I know that a lot of reviewers said that this book contains nothing new, but I think the most important part of the book is explaining the difference between nutritional and exercise science and the latest fad meant to sell diet/weight loss books. This is not a book that will tell you what to do for the next 12 weeks to slim down so you can go back to the way you currently take care of your body at week 13. It's about making permanent changes in your life. For me, I would agree that there was no new information but I am a very active person who adheres to a very nutritional diet. For a lot of people that I know who suffer from confusion due to the newest diet craze or marketing buzzwords I think this is an excellent book. I am definately going to recommend it the next time someone asks me a question about diet, nutrition or exercise.
I would recommend "Getting Things Done" by David Allen instead. While the author of "Find More Time" does give some helpful tips, she really doesn't say it better or offer more information than Allen. Reading Allen's book you will also save yourself from wading through unnecessary and irrelevant angry rants about people you don't know. If you really care that she thinks her "friend" is a disgusting slob for not throwing away stained dish clothes or that her brother is the devil for not wanting to spend his free time with her kids that she herself complains about throughout the entire text, then this one may be for you afterall.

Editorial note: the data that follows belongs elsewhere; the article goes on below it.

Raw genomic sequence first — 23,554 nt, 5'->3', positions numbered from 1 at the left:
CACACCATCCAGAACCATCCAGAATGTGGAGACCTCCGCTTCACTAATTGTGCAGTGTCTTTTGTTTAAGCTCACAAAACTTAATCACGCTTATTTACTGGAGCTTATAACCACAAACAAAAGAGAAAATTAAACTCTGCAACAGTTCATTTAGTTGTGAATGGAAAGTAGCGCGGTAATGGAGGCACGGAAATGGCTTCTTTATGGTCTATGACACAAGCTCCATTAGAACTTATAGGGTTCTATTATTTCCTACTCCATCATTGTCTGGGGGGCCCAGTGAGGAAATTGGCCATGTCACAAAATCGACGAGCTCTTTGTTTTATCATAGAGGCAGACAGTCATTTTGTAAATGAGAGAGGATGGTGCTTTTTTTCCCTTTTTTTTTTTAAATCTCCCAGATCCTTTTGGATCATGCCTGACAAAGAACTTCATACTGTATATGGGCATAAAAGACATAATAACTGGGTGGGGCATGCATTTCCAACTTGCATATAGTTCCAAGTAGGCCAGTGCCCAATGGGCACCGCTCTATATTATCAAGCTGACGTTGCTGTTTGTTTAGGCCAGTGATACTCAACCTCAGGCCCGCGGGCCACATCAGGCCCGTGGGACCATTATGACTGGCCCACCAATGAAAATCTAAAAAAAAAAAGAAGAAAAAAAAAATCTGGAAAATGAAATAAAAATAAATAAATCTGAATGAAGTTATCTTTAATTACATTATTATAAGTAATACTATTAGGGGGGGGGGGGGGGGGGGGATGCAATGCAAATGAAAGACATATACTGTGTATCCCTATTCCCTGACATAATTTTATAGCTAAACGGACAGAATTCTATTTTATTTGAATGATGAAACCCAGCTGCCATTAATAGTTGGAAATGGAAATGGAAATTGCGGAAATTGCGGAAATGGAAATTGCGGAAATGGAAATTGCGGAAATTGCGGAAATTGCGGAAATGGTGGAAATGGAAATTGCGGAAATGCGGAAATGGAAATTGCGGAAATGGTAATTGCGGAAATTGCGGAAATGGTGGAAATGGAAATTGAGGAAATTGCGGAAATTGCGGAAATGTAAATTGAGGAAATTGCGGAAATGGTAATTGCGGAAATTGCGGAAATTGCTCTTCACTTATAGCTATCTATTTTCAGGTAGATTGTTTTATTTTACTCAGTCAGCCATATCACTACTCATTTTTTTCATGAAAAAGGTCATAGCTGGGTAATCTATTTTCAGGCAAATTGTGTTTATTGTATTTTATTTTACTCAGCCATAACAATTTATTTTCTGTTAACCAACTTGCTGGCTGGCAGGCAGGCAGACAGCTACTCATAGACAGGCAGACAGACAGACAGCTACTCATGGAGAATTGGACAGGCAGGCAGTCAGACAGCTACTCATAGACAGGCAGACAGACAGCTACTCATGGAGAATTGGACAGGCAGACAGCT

I haven't gotten very far in the book yet, and I know this sounds petty, but the speech impediment of the reader makes the book difficult to listen to. I find myself stuck on the mispronounced words and no longer listening to what has been said since I heard the problem word. Then I have to rewind and try to ignore it. A personal issue, I know, but I'm mentioning it because others might have the same issue. For instance the word "picture" is pronounced by the narrator as "pitcher"; "personal" is pronounced "pershonal"; "subtle" is pronounced "subble"; "prestige" is prounounced "presteech". I'm hoping after a few hours of listening I'll start to be able to tune it out.
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